Introduction: The Road Home (02:18)
Chris Rock, Jackie Joyner-Kersee, and Tina Turner are some of the people who will discover more about their family histories and how they became part of the collective narrative of African American lives
The Meaning of Home (02:32)
Leaving their homes would become the defining moment for so many of the African American people in the first quarter of the twentieth century.
The Great Migration (02:44)
For most African Americans at the turn of the century, home was still the South. In the "Great Migration" African Americans began moving north to cities. They were fleeing racism and searching for economic opportunity.
Education in Alabama (03:44)
After the end of slavery, opportunities for Blacks in Alabama remained limited. Since the state would not educate black children in the, Presbyterian Churches started mission schools. Tom Joyner learns about his great grandfathers contribution.
I Know Why the Caged Bird Sings (03:22)
For well over a century, segregation and its effects dictated how and where African Americans could live, work, and even what they could dream. In the 1970s Maya Angelou turned her remarkable family story into art.
Black in Brooklyn (02:27)
For so many African Americans the chasm between white and black was too wide to cross. Chris Rock shares his experiences with racism growing up in Brooklyn in the 1970s.
Northern Urban Ghetto Life (02:58)
For so many African Americans, the promise of the "Great Migration" gave way to the stark reality of northern urban ghetto life. Jackie Joyner-Kercee discusses growing up in East St. Louis in the 1970s.
Uplifting the Youth (02:16)
Encouragement from the Black Community, especially family could save children from seeing themselves as inferior in segregated America.
Family Ties (03:53)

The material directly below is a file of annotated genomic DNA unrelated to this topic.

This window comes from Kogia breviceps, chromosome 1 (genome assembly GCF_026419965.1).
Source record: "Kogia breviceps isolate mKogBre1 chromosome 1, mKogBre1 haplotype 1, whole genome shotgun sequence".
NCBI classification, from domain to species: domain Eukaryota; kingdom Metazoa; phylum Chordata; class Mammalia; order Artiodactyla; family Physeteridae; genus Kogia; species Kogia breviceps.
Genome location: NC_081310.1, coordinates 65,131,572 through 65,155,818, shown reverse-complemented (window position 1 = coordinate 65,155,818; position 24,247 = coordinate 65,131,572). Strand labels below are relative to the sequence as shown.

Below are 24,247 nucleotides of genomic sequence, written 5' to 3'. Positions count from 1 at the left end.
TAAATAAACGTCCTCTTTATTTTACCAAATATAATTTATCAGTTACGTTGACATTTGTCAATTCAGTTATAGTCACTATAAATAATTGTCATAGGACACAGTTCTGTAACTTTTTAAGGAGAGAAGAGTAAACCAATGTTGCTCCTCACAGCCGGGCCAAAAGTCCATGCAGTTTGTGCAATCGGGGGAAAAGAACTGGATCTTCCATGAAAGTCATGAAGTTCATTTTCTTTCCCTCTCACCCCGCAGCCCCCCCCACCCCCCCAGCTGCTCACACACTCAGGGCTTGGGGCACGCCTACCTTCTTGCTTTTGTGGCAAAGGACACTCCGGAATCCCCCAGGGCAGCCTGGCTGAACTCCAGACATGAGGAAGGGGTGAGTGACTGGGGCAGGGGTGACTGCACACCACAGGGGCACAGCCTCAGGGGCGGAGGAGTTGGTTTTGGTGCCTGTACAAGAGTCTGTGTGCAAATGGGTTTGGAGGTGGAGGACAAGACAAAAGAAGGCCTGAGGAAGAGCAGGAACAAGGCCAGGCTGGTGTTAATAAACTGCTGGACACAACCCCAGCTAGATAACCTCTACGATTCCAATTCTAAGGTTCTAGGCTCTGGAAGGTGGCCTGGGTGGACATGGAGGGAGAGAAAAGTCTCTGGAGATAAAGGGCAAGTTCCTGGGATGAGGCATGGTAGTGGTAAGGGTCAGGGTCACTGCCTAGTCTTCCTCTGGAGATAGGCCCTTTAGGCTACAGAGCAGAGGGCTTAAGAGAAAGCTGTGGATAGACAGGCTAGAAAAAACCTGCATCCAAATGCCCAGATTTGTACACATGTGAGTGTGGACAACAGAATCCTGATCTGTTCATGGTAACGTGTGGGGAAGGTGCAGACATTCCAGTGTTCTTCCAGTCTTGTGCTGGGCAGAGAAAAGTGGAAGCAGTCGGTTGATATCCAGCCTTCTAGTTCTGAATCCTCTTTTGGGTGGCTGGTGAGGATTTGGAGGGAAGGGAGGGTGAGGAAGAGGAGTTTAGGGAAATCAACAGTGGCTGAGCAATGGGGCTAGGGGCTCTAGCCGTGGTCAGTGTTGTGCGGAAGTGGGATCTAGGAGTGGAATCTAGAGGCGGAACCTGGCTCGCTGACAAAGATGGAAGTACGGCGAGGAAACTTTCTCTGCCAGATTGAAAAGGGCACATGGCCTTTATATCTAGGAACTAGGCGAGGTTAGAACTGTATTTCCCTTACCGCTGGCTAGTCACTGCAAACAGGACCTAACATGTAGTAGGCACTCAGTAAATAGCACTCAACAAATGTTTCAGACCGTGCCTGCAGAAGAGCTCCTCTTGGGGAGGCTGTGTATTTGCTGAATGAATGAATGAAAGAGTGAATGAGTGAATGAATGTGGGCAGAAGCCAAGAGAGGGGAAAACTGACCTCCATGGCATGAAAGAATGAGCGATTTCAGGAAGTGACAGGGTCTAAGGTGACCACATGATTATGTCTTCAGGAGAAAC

Chris Rock and Jackie Joyner-Kercee both share stories form their childhoods, which were deeply entwined with their grandparents.
Fleeing Home (03:21)
Tom Joiner learns for the first time why his family left South Carolina in the early 1900s giving up their land and their roots. They were forced to sell their acres to pay an attorney because Tom's uncles were accused of killing a white man.
Falsely Accused (03:11)
There is evidence to support that Tom Joiner's uncles were innocent of the crime that they were executed for. An all White jury deliberated for less than two hours before handing down a death sentence to four Black men.
A Painful Family Story (04:03)
Tom Joyner assembled his family so he could tell them about the case involving the false accusations of murder against his great uncles that were put to deaths for the crime.
Deciding to "Pass" (04:00)
Bliss Broyard's father Anatole Broyard, worked as a literary critic for The New York Times. It was a historic achievement for an African American writer but most people at The New York Times and even his children didn't know that he was black.
Neither Black or White (02:32)
Race isn't always a matter of Black and White. Because of centuries of mixing among African slaves, the Portuguese, and their mulatto off spring, many Cape Verdeans traditionally have seen themselves as something other than White or Black.
Choosing a Race (02:03)
For Bliss Broyard, Anatole Broyard's daughter, there are many questions that remain unanswered about her father's choice to live as a white man even though he was actually African American.
People Who "Passed" (02:15)
"Passing" is an uncomfortable and very complicated aspect of African American family history.
King of the Black Hill (01:57)
After becoming a successful business man, Jack H. Johnson chose to serve the Black community because he wanted them to realize how important, beautiful, and intelligent they were.
Stability in the World (01:59)
Knowledge of self forms the foundation that each person can build upon to succeed even, against impossible odds.
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